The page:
Time your walk for early morning (around 8, when the park opens), or for afternoon. The park closes by 6, so a walk beginning at about 3 should be alright.

Walking through Keoladeo
Keoladeo Ghana National Park
Bharatpur, India

Of Lipstick Birds and Jungle Kotwals

Member Rating 0 out of 5 by phileasfogg on June 14, 2002

We’re ploughing our way through tough, knee-high grass, wet with dew and harbouring God knows how many insects. Every now and then, there’s a pothole, an anthill or some such unpleasant surprise, and the fact that one can’t even curse loudly- for fear of scaring away birds- makes us even madder.

We’re in Bharatpur- or to be more precise, in the Keoladeo Ghana National Park, in Bharatpur, Rajasthan. It’s 8 in the morning on a chilly January day. A mist is hanging over the marshes and the grasslands, and the park is, mercifully, free of the crowds of tourists who’ll come in later in the day. Since this is a bird sanctuary we’re in- India’s best known, and a World Heritage site, incidentally- it’s very quiet.

Our guide, a tall, gaunt man from the neighbouring village, has a voice loud enough to scare off all the birds for miles around. His name’s Bacchu Singh, and he admits, very frankly, that he isn’t one of "those young upstarts from town" and can’t read English. What comes as a bit of a surprise is his astounding knowledge about nature. A chance question about the name of a plant we see, and he rattles off a string of botanical names. He carries a book (an English one) on birds, with each bird’s name- common and scientific- carefully penned alongside in Hindi.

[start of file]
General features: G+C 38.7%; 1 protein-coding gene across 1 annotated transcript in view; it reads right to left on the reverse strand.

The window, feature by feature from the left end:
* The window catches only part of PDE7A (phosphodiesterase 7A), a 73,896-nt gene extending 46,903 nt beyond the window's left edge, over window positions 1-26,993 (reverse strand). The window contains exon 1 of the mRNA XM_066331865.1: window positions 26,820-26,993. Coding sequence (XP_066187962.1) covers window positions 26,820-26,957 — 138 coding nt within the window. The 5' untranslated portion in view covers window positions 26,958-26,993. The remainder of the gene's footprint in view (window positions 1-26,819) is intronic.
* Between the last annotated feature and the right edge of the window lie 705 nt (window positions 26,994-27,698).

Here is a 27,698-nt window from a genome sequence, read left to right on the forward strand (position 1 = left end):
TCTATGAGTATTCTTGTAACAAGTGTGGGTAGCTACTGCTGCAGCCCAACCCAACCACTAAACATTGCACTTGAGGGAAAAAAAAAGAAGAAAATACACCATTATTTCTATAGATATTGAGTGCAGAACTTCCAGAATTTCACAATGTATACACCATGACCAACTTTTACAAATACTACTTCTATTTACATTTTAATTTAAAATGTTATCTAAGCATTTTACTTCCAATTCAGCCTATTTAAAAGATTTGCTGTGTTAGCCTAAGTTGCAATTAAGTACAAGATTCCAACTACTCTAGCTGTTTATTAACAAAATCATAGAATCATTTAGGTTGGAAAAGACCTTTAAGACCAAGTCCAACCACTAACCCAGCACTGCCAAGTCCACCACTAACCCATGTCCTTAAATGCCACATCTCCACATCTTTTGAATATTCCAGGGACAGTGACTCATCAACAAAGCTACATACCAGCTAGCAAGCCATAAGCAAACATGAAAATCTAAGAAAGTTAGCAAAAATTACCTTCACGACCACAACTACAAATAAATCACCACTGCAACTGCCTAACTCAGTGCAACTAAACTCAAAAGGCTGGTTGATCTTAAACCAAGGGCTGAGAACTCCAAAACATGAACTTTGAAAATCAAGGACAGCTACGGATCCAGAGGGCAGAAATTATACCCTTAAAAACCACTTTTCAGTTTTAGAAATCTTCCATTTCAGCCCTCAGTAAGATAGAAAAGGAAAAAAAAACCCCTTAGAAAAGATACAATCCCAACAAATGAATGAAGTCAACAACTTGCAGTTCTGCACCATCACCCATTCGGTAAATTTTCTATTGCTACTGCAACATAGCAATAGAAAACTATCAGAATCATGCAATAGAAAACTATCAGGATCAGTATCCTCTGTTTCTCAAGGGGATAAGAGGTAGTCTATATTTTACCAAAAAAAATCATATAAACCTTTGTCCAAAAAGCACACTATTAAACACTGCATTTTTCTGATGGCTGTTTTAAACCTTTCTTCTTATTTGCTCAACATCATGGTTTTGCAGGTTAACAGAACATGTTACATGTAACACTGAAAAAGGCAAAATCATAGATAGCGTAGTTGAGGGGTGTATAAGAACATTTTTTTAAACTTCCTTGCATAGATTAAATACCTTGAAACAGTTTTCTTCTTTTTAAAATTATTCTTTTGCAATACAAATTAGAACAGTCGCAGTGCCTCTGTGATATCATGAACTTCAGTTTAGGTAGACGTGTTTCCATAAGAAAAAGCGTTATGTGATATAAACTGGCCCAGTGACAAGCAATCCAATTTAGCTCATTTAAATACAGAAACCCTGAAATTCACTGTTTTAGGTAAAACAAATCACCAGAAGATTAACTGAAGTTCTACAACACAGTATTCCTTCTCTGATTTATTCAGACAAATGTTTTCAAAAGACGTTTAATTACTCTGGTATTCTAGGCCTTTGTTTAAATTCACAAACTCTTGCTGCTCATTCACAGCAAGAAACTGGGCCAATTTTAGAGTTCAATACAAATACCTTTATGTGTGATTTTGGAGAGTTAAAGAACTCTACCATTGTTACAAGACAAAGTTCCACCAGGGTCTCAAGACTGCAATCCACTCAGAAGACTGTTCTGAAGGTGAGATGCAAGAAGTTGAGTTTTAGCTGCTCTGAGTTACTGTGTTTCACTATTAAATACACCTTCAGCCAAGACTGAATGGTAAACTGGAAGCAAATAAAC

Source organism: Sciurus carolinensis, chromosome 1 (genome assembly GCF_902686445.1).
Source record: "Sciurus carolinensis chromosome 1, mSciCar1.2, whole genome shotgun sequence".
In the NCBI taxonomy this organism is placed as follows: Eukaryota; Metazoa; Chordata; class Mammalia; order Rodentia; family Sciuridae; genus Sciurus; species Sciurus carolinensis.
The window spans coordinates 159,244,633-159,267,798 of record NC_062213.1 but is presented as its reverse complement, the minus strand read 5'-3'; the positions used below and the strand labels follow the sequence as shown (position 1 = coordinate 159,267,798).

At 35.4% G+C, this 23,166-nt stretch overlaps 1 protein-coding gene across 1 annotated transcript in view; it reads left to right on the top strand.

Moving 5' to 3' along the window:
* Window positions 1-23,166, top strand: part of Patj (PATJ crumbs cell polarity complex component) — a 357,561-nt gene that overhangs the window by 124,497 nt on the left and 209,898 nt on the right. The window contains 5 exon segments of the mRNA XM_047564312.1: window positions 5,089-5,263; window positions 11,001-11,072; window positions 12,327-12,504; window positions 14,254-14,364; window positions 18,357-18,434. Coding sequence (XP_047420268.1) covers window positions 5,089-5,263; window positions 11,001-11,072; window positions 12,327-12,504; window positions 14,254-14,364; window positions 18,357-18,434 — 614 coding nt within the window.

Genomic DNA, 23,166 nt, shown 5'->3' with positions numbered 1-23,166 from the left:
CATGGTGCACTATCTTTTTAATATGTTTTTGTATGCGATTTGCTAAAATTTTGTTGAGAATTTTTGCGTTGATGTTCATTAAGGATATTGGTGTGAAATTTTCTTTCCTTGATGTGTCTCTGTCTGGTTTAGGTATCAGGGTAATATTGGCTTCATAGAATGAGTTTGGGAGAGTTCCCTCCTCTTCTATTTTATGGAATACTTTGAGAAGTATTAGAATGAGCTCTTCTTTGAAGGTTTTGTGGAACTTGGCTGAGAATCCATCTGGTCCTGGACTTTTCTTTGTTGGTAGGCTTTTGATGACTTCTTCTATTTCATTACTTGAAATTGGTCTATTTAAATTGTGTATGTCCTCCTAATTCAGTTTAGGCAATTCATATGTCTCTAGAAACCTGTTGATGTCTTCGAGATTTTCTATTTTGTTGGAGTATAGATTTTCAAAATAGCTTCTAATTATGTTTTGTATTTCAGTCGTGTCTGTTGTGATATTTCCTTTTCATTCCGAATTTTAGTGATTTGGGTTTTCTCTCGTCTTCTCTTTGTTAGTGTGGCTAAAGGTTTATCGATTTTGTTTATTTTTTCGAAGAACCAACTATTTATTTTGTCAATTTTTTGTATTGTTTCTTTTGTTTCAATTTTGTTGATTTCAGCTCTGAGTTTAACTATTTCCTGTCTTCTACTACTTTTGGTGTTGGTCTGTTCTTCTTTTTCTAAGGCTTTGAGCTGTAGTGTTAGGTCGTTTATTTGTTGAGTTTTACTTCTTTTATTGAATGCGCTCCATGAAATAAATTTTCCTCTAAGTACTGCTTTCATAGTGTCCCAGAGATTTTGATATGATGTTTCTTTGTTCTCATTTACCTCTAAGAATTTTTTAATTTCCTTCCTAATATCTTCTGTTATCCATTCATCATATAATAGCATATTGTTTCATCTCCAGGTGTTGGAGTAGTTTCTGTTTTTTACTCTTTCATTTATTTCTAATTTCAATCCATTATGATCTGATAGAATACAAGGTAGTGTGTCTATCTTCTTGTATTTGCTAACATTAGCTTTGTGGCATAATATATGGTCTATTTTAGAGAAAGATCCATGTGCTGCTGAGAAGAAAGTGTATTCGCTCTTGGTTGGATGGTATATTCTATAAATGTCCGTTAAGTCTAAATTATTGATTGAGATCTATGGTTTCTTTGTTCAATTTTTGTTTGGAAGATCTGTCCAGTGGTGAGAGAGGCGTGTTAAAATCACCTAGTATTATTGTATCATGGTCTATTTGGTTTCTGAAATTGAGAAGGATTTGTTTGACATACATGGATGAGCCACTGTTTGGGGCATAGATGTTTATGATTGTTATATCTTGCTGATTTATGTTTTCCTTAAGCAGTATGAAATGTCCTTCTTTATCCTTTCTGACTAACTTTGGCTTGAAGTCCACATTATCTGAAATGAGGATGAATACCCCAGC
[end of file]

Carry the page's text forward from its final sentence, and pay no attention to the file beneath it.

He’s phenomenal- all he needs to do is look at a thorn tree about 100 metres away, and his verdict is instant: "Look there- see that? About ten feet down from the top of that tree- that’s a spotted owl. And it’s looking this way." We peer through our binoculars very dutifully, but can see nothing beyond a dark smudge which may be a bird- or may not. Eventually, Bacchu Singh ends up having to take us, through the grass, to the tree. The owl is there, and it has been looking at us. And the smudge we’d been peering at turns out to be a clump of leaves.

Keoladeo is, even for city people like us who can barely tell the difference between a rock chat and a house sparrow, a fabulously interesting place. A wide stretch of marshland, it started off being a private hunting reserve for a Maharaja, and later became a national park. All through the year, it’s crowded with birds- especially aquatic ones- and winter is when that squawking, feather-brained crowd increases by about a few thousand.

Now is when they’re all around: kites, crested eagles, purple, grey and night herons; greylag geese; bar-headed geese, cattle egrets, darters ("snake birds" is what all the guides call them- when they swim, with their long curving necks sticking up out of the water, they do look rather reptilian), jacanas, brahminy ducks, rosy pelicans and hundreds more. Near us, a sudden flash of bright yellow reveals the presence of a golden oriole; on a roadside bush, a podgy little black-and-white magpie robin suddenly bursts into exquisite song. A V-shaped flock of pelicans circles lazily up above, looking out for a place to land, and far away, in a leafless tree, sits a large black bird, its forked tail distinctive in the early morning light. "That’s a drongo," says Bacchu Singh. "A jungle kotwal." (a kotwal is the Hindi equivalent of a police inspector- basically a lawman). It turns out that drongos defend their nests- and the trees on which they make their nests- very belligerently; that’s why the epithet.

Epithets, in fact, come very easily to the local people: the brahminy myna, with its distinctive black head, is called a Sunil Dutt myna, after a Hindi filmstar of yesteryears whose hairstyle looked much like the myna’s patch of black. The crimson-beaked purple moorhens (deliciously jewel-like in colour, these birds: a gorgeous vivid purple, shot through with emerald green) are called `lipstick birds’. The red beak, you see.